If you and your partner are having different reactions to your loss, you may start to feel alone in your relationship or even start wondering if you should be together. Try to remember that it’s normal for you to feel differently from your partner about this and it doesn’t mean that your relationship isn’t working.
The most important thing is to be kind to each other, listen and respect each other’s way of coping.
Talk to other people
We don’t necessarily get everything we need from our partner and it may help to try and give each other some space from time to time. Family and friends can help. You could use this time to talk to someone outside your relationship about what’s happened and what you’re both going through, or you may simply want to spend time focusing on someone or something else in your life.
Get professional support
Grief can put a strain on the best of relationships. If you feel like the stress of your loss is pulling you and your partner apart, it may help to get some professional support. You may want to go alone or together.
Your GP may be able to refer you to counselling services or you can get help privately.
The British Association for Counselling and Psychotherapy (BACP) provides information for people who are thinking about counselling. Their website also has a directory of qualified therapists.
Relate can offer you space for you to talk about your worries together in a safe and confidential place with a trained counsellor.
We know that parents going through miscarriage need support more than ever in coronavirus lockdown. In this blog, our midwifery manager Kate Marsh explains what miscarriage during the covid-19 pandemic might be look like and what support is available.
Tommy’s has received a grant from the UK Government’s Department for Health and Social Care to support the costs of its PregnancyHub information and support services throughout the summer, due to rising demand in the wake of coronavirus.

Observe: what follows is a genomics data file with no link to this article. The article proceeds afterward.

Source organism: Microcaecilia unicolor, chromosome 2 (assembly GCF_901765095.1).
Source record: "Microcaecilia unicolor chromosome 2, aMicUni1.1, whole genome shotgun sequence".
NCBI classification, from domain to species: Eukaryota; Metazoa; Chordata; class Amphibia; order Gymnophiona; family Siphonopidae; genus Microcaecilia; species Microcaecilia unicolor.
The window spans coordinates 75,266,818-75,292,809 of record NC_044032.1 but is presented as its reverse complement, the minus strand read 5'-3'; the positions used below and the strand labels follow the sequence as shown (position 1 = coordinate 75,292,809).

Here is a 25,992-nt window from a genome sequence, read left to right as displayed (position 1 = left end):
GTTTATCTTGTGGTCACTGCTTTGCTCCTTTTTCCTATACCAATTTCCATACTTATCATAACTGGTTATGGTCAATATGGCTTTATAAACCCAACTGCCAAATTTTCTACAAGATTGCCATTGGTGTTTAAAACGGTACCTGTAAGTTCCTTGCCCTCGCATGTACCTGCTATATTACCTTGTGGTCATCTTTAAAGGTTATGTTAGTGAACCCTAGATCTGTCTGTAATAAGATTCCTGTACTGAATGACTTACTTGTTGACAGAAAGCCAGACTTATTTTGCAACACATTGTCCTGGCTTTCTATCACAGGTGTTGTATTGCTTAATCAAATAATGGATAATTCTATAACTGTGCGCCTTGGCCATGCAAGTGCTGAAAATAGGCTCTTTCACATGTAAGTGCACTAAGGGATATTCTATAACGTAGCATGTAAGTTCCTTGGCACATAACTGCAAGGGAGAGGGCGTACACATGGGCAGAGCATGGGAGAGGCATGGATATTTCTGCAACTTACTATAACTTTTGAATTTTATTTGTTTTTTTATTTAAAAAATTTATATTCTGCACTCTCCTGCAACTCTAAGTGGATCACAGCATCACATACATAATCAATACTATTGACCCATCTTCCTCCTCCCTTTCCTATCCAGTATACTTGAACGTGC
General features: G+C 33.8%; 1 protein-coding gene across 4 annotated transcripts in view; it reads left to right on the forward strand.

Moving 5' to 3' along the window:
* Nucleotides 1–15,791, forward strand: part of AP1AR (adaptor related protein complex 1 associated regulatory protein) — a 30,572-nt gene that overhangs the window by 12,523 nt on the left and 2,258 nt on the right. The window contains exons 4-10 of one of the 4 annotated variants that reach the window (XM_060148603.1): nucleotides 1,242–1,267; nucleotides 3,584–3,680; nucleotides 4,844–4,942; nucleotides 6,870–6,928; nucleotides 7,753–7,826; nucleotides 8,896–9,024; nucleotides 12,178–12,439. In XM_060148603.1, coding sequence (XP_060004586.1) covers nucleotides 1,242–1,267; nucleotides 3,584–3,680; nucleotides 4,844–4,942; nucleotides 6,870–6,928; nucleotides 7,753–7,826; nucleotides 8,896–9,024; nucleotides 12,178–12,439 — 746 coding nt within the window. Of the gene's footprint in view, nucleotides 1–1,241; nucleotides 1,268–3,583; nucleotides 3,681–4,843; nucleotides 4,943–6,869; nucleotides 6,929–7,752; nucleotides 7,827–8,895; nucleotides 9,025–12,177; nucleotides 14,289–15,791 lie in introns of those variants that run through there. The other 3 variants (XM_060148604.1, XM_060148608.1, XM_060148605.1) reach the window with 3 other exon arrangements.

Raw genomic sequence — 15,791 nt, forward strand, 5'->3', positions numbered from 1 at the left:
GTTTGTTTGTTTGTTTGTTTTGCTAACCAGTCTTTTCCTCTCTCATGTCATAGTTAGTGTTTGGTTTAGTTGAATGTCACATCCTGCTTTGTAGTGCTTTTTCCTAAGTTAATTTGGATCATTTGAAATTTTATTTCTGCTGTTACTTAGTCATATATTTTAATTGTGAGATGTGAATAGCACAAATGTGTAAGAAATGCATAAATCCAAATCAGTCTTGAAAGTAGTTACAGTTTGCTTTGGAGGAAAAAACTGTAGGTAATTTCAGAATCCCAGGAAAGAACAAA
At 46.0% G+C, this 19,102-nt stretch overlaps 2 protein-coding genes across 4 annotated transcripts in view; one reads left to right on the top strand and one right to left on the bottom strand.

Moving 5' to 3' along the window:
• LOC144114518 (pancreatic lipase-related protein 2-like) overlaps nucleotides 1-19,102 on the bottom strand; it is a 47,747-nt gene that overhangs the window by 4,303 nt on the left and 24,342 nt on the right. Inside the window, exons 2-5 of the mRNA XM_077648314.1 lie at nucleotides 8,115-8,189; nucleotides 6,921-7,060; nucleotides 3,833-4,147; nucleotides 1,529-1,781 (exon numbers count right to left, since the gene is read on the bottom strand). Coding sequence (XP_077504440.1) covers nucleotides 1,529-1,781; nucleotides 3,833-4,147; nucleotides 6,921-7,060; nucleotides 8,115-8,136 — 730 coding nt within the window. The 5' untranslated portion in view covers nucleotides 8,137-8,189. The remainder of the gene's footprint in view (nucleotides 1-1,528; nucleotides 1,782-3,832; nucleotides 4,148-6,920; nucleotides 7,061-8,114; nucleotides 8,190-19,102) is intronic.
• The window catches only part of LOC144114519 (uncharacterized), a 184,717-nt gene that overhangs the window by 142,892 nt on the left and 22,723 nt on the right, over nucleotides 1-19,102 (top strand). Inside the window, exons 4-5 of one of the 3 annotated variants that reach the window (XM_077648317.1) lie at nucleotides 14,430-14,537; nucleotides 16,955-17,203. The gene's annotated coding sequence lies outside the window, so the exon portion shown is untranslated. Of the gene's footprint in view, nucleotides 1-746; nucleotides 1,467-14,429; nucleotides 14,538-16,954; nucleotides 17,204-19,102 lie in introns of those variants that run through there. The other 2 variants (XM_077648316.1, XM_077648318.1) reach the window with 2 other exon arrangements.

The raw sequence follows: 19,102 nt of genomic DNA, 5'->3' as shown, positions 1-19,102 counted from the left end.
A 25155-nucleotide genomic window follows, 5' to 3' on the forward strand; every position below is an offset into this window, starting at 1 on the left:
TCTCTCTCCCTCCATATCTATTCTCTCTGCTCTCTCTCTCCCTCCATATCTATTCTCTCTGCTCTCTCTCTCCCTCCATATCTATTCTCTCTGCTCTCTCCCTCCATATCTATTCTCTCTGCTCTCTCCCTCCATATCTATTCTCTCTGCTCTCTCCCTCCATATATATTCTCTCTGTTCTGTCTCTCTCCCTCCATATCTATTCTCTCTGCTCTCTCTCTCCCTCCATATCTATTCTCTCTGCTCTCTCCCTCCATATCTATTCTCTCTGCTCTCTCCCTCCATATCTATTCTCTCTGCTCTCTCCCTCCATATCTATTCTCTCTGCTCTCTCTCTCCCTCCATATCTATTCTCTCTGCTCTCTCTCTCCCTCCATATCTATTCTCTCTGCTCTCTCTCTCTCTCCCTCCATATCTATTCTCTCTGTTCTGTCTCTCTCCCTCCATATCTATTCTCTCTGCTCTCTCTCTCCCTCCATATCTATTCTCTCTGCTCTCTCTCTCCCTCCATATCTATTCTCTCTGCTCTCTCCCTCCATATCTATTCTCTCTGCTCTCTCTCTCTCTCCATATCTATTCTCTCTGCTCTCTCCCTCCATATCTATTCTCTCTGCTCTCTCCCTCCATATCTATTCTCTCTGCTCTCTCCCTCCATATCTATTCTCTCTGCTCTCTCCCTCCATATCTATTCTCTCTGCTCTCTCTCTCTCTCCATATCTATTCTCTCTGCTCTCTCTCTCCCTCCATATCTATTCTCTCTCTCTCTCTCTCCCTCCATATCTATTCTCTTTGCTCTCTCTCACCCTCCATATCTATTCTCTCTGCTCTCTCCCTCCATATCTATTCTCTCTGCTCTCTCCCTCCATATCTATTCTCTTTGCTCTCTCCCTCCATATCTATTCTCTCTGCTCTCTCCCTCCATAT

If you need support, please don't suffer alone. We have details of organisations who can help.
Knowing what to say to people after they have lost a baby can be difficult. Here are a few ideas, based on what people have told us about their experience of miscarriage.
You may want to find a special way of remembering your baby and marking your loss after a miscarriage.
A miscarriage can have an emotional impact on everyone in the family.
Most people will be supportive or try to say something comforting when someone has a miscarriage. This can be helpful, but sometimes people unintentionally say the wrong thing.
There is no right or wrong way to feel about pregnancy loss. If you’re struggling with your feelings, it’s important to ask for help.
You (and your partner, if you have one) will have lot of different feelings and emotions after a miscarriage. You are entitled to all these, no matter when you lost your baby.
Royal College of Obstetricians & Gynaecologists (2016) Early miscarriage https://www.rcog.org.uk/globalassets/documents/patients/patient-information-leaflets/pregnancy/pi-early-miscarriage.pdfHide details
ℹLast reviewed on December 18th, 2019. Next review date December 18th, 2022.